Uroptychus nigricapillis Alcock, 1901

Baba, Keiji, 2018, Chirostylidae of the Western and Central Pacific: Uroptychus and a new genus (Crustacea: Decapoda: Anomura), Tropical Deep-Sea Benthos (Mémoires du Muséum national d'Histoire naturelle 212), pp. 1-612 : 341-356

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https://doi.org/ 10.5281/zenodo.3760976



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scientific name

Uroptychus nigricapillis Alcock, 1901


Uroptychus nigricapillis Alcock, 1901 View in CoL

Figures 162-173 View FIGURE 162 View FIGURE 163 View FIGURE 164 View FIGURE 165 View FIGURE 166 View FIGURE 167 View FIGURE 168 View FIGURE 169 View FIGURE 170 View FIGURE 171 View FIGURE 172 View FIGURE 173

Uroptychus nigricapillis Alcock, 1901: 283 View in CoL , pl. 3, fig. 3. — Alcock & McArdle 1902: pl. 56, fig. 3. — Van Dam 1933: 26; 1940: 98, fig. 2. — Baba 1981: 116, fig. 4; 1988: 40; 1990: 947 (part). — Baba 2005: 50 (part). — Baba et al. 2008: 37. — Baba et al. 2009: 50 (part), figs 41, 43. — Poore et al. 2011: 329, pl. 7, fig. E.

Uroptychus gracilimanus View in CoL — Ahyong & Poore 2004: 40 View Cited Treatment , fig. 10 (not U.gracilimanus Alcock, 1901 View in CoL ).

Not Uroptychus nigricapillis View in CoL — Laurie 1926: 123 (= U. longioculus Baba, 1990 View in CoL ). — Tirmizi 1964: 390, figs 4, 5. — Baba 2005: 50 (part) (new species). — Ahyong & Baba 2004: 60, fig. 2. — Baba et al. 2009: 50 (part), fig. 42. — Poore et al. 2011: 329, pl. 7, fig. F (new species).

TYPE MATERIAL — Holotype: Andaman Sea , 669 fms (1224 m), female, ZSI 3443/10 ). [not examined] .

MATERIAL EXAMINED — Solomon Islands. SALOMON 1 Stn CP1807, 09°42’S, 160°53’E, 1077-1135 m, 02.X.2001, 1 ♂ 10.8 mm ( MNHN- IU-2014-16817). GoogleMaps SALOMON 2 Stn CP2182, 8°47.0’S, 159°37.9’E, 762-1060 m, 22.X.2004, 1 ♂ 8.3 mm (MNHN-IU-2014-16818). GoogleMaps Stn CP2230, 6°27.8’S, 156°24.3’ E, 837-945 m, 29.X.2004, 1 ♀ 9.2 mm (MNHN-IU-2013-12298) GoogleMaps . – Stn CP2260, 8°03.5’S, 156°54.5’E, 399-427 m, 3.XI.2004, 1 ♂ 7.5 mm, 1 ♀ 7.8 mm (MNHN-IU-2014-16819) GoogleMaps .– Stn CP2261, 8°01.9’S, 156°54.1’E, 433-470 m, 3.XI.2004, 1 ♀ 9.6 mm (MNHN-IU-2014-16820). GoogleMaps Wallis and Futuna Islands. MUSORSTOM 7 Stn CP564, 11°46’S, 178°27’W, 1015-1020 m, with Chrysogorgia sp.( Calcaxonia , Chrysogorgiidae ), 20.V.1992, 3 ♂ 7.9-8.3 mm, 2 ov. ♀ 8.7-9.1 mm, 4 ♀ 7.1-8.8 mm (MNHN-IU-2014-16821) GoogleMaps .– Stn CP567, 11°47’S, 178°27’W, 1010-1020 m, 20.V.1992, 1 ♂ 6.7 mm, 1 ov. ♀ 7.8 mm, 4 ♀ 7.0- 9.4 mm (MNHN-IU-2014-16822), 1 ov. 9.0 mm (MNHN-IU-2013-12297). GoogleMaps Vanuatu. MUSORSTOM 8 Stn CP990, 18°51.63’S, 168°50.98’E, 980- 990 m, 24.IX.1994, 1 ov. ♀ 8.0 mm (MNHN-IU-2014-16823) GoogleMaps . – Stn CP1008, 18°53.29’S, 168°52.65’E, 919-1000 m, 25.IX.1994, 1 ♂ 8.8 mm ( MNHN- IU-2014-16824) GoogleMaps .– Stn CP1037, 18°03.70’S, 168°54.40’ E, 1058-1086 m, 29.IX.1994 ,1 ov. ♀ 8.6 mm, 1 ♀ 9.8 mm (MNHN-IU-2014-16825). GoogleMaps Stn CP1125, 15°57.63’S, 166°38.43’E, 1160-1220 m, 10.X.1994, 2 ♂ 6.4, 7.3 mm (MNHN-IU-2014-16826). GoogleMaps Stn CP1129, 16°00.73’S, 166°39.94’E, 1014-1050 m, 10.X.1994, 6 ♂ 5.0- 8.9 mm, 3 ov. ♀ 7.1-8.9 mm, 1 ♀ 6.6 mm (MNHN-IU-2010-5420,MNHN-IU-2013-12296, MNHN-IU-2014-16827). GoogleMaps New Caledonia, Chesterfield Islands. MUSORSTOM 5 Stn CP324, 21°15.01’S, 157°51.33’E, 970 m, 14.X.1986, 1 ♂ 8.3 mm, 1 ov. ♀ 8.2 mm (MNHN-IU-2010-5421). GoogleMaps New Caledonia. BIOCAL Stn CP55, 23°20’S, 167°30’E, 1160-1175 m, 1.IX.1985, 1 ov. ♀ 7.7 mm (MNHN-IU-2014-16828) GoogleMaps . – Stn CP61, 24°11’S, 167°32’E, 1070 m, 2.IX.1985, 2 ov. ♀ 9.2, 11.0 mm (MNHN-IU-2014-16829). GoogleMaps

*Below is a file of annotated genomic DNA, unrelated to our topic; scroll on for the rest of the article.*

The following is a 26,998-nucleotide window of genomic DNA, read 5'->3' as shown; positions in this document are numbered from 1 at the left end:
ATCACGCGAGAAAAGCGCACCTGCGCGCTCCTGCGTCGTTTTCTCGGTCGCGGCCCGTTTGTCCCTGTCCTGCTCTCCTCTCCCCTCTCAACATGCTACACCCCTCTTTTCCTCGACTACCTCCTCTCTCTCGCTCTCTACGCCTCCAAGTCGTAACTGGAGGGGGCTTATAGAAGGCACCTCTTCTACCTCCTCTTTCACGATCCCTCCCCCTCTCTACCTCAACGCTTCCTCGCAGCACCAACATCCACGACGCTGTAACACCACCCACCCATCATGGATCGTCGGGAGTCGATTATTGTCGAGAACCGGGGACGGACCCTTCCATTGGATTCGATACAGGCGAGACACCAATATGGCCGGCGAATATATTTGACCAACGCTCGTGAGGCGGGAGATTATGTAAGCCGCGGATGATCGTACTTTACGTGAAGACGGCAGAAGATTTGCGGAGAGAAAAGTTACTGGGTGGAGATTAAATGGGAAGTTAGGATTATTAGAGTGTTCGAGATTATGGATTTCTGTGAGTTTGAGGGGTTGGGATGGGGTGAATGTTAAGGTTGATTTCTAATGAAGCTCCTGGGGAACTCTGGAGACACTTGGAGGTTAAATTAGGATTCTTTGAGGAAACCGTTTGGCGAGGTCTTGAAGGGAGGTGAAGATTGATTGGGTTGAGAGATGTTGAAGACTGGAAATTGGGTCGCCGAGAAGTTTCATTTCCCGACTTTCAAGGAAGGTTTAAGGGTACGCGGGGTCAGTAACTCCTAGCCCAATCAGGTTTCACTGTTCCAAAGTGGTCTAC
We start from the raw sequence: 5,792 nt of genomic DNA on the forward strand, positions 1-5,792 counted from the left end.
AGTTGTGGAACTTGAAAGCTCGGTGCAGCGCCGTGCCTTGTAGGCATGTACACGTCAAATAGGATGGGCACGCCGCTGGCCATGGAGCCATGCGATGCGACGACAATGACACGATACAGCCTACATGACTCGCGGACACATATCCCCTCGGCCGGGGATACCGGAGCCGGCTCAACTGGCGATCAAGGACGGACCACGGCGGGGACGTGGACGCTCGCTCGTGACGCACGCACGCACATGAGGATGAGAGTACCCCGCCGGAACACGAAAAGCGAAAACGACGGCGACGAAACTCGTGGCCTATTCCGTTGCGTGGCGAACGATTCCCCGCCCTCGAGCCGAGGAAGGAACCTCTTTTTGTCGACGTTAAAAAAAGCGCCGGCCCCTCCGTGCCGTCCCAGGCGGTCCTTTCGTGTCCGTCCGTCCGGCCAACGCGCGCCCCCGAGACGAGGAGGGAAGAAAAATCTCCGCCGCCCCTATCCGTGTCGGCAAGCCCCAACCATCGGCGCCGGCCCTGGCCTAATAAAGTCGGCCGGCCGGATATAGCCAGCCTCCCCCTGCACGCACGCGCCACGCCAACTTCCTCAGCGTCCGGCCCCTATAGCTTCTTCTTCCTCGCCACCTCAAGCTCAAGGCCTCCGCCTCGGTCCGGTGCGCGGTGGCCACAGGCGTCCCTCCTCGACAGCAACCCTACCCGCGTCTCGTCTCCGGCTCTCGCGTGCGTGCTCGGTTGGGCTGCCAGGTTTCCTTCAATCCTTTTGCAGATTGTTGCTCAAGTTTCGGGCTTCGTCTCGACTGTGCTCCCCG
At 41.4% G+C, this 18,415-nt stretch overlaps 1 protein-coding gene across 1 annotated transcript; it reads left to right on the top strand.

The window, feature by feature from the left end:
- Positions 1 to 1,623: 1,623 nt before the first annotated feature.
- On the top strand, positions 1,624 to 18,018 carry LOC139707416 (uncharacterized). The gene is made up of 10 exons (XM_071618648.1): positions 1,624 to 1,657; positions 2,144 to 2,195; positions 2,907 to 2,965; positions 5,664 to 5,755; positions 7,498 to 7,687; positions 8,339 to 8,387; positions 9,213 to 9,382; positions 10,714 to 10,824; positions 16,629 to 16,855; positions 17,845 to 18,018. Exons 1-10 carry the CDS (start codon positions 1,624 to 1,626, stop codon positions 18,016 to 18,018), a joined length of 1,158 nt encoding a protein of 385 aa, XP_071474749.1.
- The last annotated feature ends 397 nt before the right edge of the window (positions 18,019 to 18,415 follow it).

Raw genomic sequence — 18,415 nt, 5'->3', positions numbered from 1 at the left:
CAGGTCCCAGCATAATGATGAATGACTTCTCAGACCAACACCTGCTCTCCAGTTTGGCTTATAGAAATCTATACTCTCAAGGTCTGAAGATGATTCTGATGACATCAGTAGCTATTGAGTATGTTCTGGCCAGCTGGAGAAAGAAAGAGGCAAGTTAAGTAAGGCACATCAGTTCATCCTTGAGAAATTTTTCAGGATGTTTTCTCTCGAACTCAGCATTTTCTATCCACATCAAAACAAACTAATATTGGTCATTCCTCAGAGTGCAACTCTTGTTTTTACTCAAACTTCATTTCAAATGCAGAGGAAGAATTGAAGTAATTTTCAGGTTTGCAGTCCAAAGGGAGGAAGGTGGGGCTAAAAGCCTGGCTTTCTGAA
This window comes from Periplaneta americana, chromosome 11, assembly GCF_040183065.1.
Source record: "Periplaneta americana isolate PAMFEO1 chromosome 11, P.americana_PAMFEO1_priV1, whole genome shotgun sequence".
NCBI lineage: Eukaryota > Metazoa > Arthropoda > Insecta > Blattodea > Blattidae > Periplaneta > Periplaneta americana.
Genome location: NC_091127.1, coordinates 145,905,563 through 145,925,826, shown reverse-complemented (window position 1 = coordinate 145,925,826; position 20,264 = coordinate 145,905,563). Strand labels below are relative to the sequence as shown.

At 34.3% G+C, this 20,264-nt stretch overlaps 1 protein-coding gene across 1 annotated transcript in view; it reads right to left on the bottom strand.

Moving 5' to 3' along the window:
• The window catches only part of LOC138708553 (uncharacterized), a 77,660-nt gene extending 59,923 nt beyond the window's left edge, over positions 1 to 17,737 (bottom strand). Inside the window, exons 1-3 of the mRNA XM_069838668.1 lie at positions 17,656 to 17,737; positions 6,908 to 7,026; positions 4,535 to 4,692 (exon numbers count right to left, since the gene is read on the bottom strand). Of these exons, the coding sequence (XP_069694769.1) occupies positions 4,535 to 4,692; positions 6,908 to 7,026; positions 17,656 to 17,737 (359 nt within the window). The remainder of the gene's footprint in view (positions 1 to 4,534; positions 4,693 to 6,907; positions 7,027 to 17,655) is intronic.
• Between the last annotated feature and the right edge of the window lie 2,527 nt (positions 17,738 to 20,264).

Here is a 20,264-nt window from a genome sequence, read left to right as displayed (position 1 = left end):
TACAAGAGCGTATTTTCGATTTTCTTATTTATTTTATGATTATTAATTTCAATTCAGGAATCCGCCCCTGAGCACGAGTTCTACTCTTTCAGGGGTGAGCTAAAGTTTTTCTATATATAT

DISTRIBUTION„ Western Indian Ocean ( Mozambique Channel, Zanzibar, off Kenya, South Arabian coast, Madagascar and Maldives), Andaman Sea, west of Makassar, Java Sea, Flores Sea off southern Sulawesi, between Siquijor and Bohol, South China Sea, Taiwan and Japan (southeastern Kyushu), in [66] 450-1939 m, and now Solomon Islands, Wallis and Futuna Islands, Vanuatu, Chesterfield Islands and New Caledonia, in 399-1220 m.

SIZE„ Males, 5.0- 10.8 mm; females, 6.6-11.0 mm; ovigerous females from 7.1 mm.